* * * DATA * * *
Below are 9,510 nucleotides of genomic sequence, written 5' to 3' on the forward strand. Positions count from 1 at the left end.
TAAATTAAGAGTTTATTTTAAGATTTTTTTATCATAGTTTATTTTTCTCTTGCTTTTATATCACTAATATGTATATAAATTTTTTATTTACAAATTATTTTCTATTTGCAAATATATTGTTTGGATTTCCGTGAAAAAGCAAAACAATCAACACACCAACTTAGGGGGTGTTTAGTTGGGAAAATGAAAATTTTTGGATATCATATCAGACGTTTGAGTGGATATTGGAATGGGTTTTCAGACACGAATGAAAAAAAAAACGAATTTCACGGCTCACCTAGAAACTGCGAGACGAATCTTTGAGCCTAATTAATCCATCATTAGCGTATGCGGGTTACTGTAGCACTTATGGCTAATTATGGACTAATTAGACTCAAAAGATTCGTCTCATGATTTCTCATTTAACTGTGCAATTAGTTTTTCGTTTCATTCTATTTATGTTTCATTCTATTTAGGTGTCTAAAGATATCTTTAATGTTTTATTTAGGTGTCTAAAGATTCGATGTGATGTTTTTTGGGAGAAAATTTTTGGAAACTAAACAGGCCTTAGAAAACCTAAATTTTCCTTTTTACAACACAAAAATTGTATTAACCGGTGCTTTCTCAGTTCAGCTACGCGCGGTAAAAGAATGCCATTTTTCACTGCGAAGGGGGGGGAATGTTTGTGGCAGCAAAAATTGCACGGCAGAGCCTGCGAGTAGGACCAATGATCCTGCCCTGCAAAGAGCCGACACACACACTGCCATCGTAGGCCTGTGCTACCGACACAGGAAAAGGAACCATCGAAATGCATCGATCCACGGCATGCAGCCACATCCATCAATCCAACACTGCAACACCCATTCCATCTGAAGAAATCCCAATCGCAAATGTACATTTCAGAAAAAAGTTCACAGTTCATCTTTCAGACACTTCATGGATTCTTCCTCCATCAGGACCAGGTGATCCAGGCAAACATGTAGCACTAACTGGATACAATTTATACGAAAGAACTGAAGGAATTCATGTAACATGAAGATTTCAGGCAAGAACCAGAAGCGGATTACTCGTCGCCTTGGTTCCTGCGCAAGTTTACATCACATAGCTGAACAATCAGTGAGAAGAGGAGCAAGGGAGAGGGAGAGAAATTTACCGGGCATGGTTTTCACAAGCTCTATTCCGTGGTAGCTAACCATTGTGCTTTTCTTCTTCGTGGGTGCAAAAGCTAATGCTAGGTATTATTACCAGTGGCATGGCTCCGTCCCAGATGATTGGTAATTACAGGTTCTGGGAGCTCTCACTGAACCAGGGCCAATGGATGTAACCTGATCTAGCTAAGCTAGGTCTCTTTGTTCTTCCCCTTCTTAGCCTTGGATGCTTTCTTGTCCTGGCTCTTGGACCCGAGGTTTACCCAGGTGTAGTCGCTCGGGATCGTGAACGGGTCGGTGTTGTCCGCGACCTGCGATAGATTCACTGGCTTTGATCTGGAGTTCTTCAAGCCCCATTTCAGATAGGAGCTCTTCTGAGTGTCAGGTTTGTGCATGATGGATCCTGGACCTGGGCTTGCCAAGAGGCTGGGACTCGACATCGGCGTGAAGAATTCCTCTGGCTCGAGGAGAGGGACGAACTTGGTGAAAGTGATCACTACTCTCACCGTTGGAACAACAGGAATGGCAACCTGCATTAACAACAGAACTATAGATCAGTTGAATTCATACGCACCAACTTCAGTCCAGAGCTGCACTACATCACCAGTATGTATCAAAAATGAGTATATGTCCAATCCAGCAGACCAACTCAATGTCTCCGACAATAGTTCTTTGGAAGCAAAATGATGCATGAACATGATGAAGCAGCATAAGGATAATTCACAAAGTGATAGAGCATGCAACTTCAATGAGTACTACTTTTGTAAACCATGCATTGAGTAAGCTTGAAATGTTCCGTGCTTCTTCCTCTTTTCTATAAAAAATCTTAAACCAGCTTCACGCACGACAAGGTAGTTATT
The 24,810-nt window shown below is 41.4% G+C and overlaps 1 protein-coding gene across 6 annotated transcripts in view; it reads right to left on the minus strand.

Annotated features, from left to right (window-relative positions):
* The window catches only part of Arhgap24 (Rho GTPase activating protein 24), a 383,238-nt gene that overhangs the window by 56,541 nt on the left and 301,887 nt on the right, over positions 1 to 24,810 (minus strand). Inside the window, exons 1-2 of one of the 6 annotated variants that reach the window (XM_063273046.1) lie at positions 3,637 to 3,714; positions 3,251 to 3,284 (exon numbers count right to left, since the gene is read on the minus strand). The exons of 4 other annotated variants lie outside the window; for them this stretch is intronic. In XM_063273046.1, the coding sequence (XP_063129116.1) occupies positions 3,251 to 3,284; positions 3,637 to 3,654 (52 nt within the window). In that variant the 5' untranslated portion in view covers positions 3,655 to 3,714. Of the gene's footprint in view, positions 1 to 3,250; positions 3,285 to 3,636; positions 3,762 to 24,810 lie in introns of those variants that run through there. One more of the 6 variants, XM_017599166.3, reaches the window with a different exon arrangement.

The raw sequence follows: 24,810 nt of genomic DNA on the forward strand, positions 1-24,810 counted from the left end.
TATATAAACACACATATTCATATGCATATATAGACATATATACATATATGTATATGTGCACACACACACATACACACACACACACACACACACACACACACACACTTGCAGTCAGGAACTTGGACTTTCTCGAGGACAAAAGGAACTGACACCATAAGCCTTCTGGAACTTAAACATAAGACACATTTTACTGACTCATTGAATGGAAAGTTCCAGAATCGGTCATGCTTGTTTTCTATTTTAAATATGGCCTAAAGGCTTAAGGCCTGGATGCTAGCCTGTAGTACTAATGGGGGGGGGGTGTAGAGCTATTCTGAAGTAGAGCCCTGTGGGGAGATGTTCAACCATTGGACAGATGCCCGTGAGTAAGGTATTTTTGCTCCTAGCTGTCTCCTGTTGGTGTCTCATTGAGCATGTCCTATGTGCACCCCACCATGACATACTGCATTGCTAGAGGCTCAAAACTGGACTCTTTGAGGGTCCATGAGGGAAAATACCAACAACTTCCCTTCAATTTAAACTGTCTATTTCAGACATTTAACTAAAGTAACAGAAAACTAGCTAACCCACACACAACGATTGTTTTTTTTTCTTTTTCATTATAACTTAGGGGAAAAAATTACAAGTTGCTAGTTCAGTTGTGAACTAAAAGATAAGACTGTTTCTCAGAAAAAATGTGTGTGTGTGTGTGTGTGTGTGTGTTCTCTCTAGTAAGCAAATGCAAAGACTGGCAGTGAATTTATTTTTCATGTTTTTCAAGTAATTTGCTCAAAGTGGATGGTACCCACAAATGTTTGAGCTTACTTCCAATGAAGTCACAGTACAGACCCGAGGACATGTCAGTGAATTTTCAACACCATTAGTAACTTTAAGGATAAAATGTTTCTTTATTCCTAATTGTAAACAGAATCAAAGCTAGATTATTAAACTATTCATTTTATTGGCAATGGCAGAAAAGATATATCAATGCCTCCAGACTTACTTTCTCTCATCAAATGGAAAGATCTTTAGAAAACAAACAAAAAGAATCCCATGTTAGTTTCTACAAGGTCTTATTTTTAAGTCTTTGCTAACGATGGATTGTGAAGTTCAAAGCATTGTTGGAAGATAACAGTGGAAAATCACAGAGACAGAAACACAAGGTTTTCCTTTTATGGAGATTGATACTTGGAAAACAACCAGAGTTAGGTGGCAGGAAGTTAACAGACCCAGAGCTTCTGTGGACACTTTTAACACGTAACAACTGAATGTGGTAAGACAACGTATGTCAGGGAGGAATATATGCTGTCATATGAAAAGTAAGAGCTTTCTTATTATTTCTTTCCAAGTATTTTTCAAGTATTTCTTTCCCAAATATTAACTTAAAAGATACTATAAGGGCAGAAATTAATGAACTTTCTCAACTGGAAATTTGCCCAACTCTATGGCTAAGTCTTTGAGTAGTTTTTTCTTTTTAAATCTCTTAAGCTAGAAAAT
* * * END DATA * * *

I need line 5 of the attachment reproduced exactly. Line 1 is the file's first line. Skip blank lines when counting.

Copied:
* The window catches only part of Arhgap24 (Rho GTPase activating protein 24), a 383,238-nt gene that overhangs the window by 56,541 nt on the left and 301,887 nt on the right, over positions 1 to 24,810 (minus strand). Inside the window, exons 1-2 of one of the 6 annotated variants that reach the window (XM_063273046.1) lie at positions 3,637 to 3,714; positions 3,251 to 3,284 (exon numbers count right to left, since the gene is read on the minus strand). The exons of 4 other annotated variants lie outside the window; for them this stretch is intronic. In XM_063273046.1, the coding sequence (XP_063129116.1) occupies positions 3,251 to 3,284; positions 3,637 to 3,654 (52 nt within the window). In that variant the 5' untranslated portion in view covers positions 3,655 to 3,714. Of the gene's footprint in view, positions 1 to 3,250; positions 3,285 to 3,636; positions 3,762 to 24,810 lie in introns of those variants that run through there. One more of the 6 variants, XM_017599166.3, reaches the window with a different exon arrangement.